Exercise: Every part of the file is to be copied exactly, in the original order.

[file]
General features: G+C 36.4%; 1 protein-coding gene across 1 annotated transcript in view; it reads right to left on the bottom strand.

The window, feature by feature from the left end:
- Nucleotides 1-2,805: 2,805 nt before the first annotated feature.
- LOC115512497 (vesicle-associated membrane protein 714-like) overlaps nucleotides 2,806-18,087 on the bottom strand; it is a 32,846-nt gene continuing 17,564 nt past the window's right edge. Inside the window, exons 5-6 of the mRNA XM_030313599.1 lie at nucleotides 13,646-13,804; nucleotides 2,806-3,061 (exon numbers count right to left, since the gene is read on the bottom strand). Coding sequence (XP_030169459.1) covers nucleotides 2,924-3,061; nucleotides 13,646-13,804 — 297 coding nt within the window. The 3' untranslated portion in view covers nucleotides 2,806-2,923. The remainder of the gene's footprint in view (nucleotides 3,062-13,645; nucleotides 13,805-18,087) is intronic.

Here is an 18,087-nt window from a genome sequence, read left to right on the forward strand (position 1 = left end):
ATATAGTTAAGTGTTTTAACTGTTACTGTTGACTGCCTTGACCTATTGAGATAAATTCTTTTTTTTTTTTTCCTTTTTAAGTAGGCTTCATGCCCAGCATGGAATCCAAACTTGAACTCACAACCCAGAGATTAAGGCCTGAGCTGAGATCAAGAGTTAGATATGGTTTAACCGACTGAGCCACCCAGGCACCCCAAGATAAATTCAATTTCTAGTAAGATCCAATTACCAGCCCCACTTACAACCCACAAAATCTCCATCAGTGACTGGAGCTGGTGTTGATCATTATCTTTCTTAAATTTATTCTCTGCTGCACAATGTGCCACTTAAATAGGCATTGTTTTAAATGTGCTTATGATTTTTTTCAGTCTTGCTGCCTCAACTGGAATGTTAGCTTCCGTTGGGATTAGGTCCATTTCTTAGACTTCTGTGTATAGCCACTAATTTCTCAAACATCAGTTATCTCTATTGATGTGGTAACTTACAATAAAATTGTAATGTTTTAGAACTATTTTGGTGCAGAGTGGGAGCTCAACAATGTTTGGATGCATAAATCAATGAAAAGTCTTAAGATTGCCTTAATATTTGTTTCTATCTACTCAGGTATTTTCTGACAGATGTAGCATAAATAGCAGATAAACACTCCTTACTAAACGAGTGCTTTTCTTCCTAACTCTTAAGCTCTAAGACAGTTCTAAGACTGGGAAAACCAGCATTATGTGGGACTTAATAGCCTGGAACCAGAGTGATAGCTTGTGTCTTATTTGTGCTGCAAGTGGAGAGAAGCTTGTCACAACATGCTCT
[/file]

General features: G+C 36.4%; 1 protein-coding gene across 1 annotated transcript in view; it reads right to left on the bottom strand.

The window, feature by feature from the left end:
- Nucleotides 1-2,805: 2,805 nt before the first annotated feature.
- LOC115512497 (vesicle-associated membrane protein 714-like) overlaps nucleotides 2,806-18,087 on the bottom strand; it is a 32,846-nt gene continuing 17,564 nt past the window's right edge. Inside the window, exons 5-6 of the mRNA XM_030313599.1 lie at nucleotides 13,646-13,804; nucleotides 2,806-3,061 (exon numbers count right to left, since the gene is read on the bottom strand). Coding sequence (XP_030169459.1) covers nucleotides 2,924-3,061; nucleotides 13,646-13,804 — 297 coding nt within the window. The 3' untranslated portion in view covers nucleotides 2,806-2,923. The remainder of the gene's footprint in view (nucleotides 3,062-13,645; nucleotides 13,805-18,087) is intronic.

Here is an 18,087-nt window from a genome sequence, read left to right on the forward strand (position 1 = left end):
ATATAGTTAAGTGTTTTAACTGTTACTGTTGACTGCCTTGACCTATTGAGATAAATTCTTTTTTTTTTTTTCCTTTTTAAGTAGGCTTCATGCCCAGCATGGAATCCAAACTTGAACTCACAACCCAGAGATTAAGGCCTGAGCTGAGATCAAGAGTTAGATATGGTTTAACCGACTGAGCCACCCAGGCACCCCAAGATAAATTCAATTTCTAGTAAGATCCAATTACCAGCCCCACTTACAACCCACAAAATCTCCATCAGTGACTGGAGCTGGTGTTGATCATTATCTTTCTTAAATTTATTCTCTGCTGCACAATGTGCCACTTAAATAGGCATTGTTTTAAATGTGCTTATGATTTTTTTCAGTCTTGCTGCCTCAACTGGAATGTTAGCTTCCGTTGGGATTAGGTCCATTTCTTAGACTTCTGTGTATAGCCACTAATTTCTCAAACATCAGTTATCTCTATTGATGTGGTAACTTACAATAAAATTGTAATGTTTTAGAACTATTTTGGTGCAGAGTGGGAGCTCAACAATGTTTGGATGCATAAATCAATGAAAAGTCTTAAGATTGCCTTAATATTTGTTTCTATCTACTCAGGTATTTTCTGACAGATGTAGCATAAATAGCAGATAAACACTCCTTACTAAACGAGTGCTTTTCTTCCTAACTCTTAAGCTCTAAGACAGTTCTAAGACTGGGAAAACCAGCATTATGTGGGACTTAATAGCCTGGAACCAGAGTGATAGCTTGTGTCTTATTTGTGCTGCAAGTGGAGAGAAGCTTGTCACAACATGCTCT